So this is a bit confusing, because, yes, Japan and China both use “Chinese characters”, called Kanji in Japan, and Hanzi in China.
But over the years, and by years we mean many, many years, the characters have evolved. And they have evolved slightly differently in China and Japan.
Probably the biggest difference today is that China underwent a massive simplification process with their characters in modern times, and Japan didn’t.
That means modern Chinese characters are often more simple than the Japanese ones.
The example I like to talk about that illustrates this difference is the character for “love”.
In Japan, this is written as:
In china this is written as:
爱 (also pronounced as ai in China)
See how the Chinese one is a bit simpler? It has less strokes.
The interesting thing about this is that the Chinese version has the part of the character that means “heart” removed.
Yes, that’s right. China decided to take the “heart” out of “love”.
It doesn’t get any sadder than that 😉
Does it even matter if Chinese and Japanese Hanzi/Kanji are written differently?
Well, yes it does. To mix them up would just seem, well, weird.
Like if you wrote something mixed up with bits of English and bits of German.
What this means is that you basically have to decide at the outset whether you are writing in Chinese or in Japanese.
Do you know what your Japanese tattoo words really mean?
This seems like an obvious thing to say, but do you actually know what you are getting written?
And when I say know, I mean, are you aware of the nuances for the word, cultural context etc. For example the word “God” means a very different thing in a Western, monotheistic context where much of society has the view of there being only one, ultimate deity.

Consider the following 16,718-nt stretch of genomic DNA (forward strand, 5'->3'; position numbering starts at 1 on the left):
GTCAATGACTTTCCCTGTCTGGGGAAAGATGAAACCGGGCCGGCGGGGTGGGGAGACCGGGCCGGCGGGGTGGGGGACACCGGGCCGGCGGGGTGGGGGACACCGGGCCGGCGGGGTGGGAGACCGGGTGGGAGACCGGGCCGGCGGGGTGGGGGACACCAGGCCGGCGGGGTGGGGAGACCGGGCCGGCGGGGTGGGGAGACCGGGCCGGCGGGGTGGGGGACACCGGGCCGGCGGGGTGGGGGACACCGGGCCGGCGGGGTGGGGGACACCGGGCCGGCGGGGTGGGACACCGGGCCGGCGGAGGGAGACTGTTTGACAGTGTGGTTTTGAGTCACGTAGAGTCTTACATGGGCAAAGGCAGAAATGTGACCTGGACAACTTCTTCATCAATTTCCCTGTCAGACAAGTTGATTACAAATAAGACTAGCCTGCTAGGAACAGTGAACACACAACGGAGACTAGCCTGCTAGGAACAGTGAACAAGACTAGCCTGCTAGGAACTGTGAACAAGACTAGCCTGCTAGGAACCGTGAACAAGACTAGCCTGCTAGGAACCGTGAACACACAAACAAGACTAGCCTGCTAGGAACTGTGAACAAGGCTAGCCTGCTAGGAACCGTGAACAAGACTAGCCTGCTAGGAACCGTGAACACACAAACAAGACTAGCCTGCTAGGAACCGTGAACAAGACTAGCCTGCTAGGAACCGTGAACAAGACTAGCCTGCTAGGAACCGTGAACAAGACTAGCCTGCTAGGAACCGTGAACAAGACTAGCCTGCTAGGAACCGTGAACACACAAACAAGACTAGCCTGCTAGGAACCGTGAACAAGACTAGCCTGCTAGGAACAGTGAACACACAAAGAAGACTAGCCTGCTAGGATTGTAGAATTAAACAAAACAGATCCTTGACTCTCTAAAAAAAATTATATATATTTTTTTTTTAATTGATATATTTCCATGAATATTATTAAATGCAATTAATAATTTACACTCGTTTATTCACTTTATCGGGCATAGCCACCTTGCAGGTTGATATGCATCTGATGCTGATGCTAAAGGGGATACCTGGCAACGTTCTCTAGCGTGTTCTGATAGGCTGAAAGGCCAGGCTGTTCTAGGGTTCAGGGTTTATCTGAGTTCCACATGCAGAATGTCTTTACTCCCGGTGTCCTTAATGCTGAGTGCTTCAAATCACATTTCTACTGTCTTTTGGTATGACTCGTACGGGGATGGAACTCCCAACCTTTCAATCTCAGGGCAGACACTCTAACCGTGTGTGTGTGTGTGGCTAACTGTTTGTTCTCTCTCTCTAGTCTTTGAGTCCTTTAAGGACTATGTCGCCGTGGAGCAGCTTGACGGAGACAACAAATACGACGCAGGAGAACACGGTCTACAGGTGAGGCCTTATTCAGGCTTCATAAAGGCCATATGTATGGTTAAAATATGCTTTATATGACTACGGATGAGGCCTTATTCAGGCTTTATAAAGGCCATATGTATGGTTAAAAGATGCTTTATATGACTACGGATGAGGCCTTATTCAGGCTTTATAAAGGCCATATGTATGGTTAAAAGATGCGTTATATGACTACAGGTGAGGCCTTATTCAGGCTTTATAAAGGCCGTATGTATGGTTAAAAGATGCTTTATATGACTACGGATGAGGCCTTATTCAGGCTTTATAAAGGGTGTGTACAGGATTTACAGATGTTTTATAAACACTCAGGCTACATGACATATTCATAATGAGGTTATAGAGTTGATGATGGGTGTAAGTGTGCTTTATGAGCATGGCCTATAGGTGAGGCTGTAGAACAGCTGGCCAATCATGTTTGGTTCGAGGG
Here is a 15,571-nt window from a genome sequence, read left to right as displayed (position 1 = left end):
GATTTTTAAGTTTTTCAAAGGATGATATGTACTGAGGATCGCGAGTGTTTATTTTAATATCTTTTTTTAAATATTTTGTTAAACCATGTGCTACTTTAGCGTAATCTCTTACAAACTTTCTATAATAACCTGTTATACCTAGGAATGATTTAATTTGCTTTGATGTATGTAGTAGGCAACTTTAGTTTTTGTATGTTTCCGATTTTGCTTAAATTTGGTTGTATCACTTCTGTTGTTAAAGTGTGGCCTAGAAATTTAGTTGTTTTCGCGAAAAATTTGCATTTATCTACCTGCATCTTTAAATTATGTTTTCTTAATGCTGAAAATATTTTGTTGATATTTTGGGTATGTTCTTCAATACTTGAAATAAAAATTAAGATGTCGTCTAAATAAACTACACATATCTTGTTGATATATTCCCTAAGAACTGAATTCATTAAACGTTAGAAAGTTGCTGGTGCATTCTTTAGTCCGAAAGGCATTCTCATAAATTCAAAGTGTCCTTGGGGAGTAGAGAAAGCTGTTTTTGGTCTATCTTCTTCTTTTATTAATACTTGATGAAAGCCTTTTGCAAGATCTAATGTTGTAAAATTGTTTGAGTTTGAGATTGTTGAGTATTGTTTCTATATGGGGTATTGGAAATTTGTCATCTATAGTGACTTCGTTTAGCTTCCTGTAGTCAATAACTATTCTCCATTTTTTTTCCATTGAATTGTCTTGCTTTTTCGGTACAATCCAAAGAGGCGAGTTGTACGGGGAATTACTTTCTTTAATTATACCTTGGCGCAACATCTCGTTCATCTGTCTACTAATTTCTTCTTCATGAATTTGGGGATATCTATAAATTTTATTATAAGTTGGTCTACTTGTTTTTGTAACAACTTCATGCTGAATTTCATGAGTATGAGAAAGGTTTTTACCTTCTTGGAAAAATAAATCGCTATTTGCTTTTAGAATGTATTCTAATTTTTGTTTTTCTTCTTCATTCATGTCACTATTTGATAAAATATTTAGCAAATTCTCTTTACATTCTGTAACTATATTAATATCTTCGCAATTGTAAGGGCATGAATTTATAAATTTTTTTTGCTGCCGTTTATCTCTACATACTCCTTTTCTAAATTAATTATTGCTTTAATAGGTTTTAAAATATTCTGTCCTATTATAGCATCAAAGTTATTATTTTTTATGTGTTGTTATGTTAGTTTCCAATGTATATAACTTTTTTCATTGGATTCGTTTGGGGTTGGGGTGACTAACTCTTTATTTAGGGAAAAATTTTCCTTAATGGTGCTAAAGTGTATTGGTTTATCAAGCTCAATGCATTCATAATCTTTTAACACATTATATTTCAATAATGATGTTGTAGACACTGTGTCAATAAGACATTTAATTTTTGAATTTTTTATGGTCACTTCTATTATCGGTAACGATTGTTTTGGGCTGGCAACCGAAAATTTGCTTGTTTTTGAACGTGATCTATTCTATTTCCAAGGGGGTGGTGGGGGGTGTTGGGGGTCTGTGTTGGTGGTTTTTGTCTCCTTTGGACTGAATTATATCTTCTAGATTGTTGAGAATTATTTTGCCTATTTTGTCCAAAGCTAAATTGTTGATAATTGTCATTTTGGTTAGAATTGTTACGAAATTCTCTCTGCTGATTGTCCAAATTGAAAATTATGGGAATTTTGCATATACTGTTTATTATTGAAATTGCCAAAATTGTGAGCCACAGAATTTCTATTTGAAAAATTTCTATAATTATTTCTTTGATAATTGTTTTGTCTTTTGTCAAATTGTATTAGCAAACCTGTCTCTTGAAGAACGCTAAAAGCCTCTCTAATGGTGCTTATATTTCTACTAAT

Japan, by contrast, is a polytheistic society where they believe there are “gods” in everything from mountains to streams to toilet flushing mechanisms.
It’s best to check your chosen Japanese tattoo word with a native Japanese speaker.
Is your Japan tattoo word, or phrase, grammatically correct?
Once you start combining words, you open up the fraught world of GRAMMAR!
You wouldn’t think people would just “risk it” when it comes to tattoo copy, but there seems to be a surprising number of people that think it will work out well to look up two or three words in a dictionary, whack together and, hey-presto, you’ve got a sentence.
Don’t think this regularly ends in tears?
Try this one:
This literally reads something like “Easy love not givee”
Um, ok then.
Once again, check with a native speaker.
Don’t try and simply find a “direct equivalent” word in Japanese
As I mentioned above, words in different languages have totally different sets of meanings, nuances and cultural resonance.
The eskimos have 50 words for snow right? That mean’s 49 of them won’t work well as a tattoo when translated into English.
One classic example is of the person who tried to get a tattoo of “freedom” and got a tattoo of the Japanese word:
無料 （muryo) At no charge, free-of-charge, costs nothing
“Freedom” and “At no cost” mean very different things.
Two or more Kanji placed next to each other mean something different to two kanji independently
You’ve got to remember that Chinese characters are also letters. They are put together to make up words. So if you put the character for fire 火 next to the character for water 水 as 火水, then people will naturally try and read them as being part of one word. This is confusing if the two, or more, kanji don’t actually make up a word or, worse still, the characters make up some word that you don’t want them to.
Here is an example of someone that is tattooed three Kanji for 望 hope 信 faith and 愛 love.
That is fine, but anyone seeing this tattoo inevitably tries to place them together as one word. And comes up with nothing. Frustrating.
What are the most popular Japanese Kanji tattoos?
Here’s a list of some of the most popular Chinese characters that people use for tattoos.
愛 (ai) Japanese symbol for Love
神 (kami) Japanese symbol for god, spirit, deity etc.
夢 (yume) Japanese symbol for dream
浪人 (Ronin) The modern meaning is usually a person who has failed their university entrance exam and has to resit a year later. It was traditionally a word for a “masterless samurai”, which is why it has become a popular tattoo
福 (fuku) Japanese symbol for fortune, good luck
父 (chichi, tou) Japanese symbol for father
母 (haha, kaa) Japanese symbol for mother
兄 (ani, ni) Japanese symbol for older brother
姉 (ane, ne) Japanese symbol for older sister
妹 (imouto) Japanese symbol for younger sister
弟 (otouto) Japanese symbol for younger brother
虎 (tora) Japanese symbol for lion
龍 (ryu) Japanese symbol for dragon武士道 (bushido) Japanese symbol for way of the samurai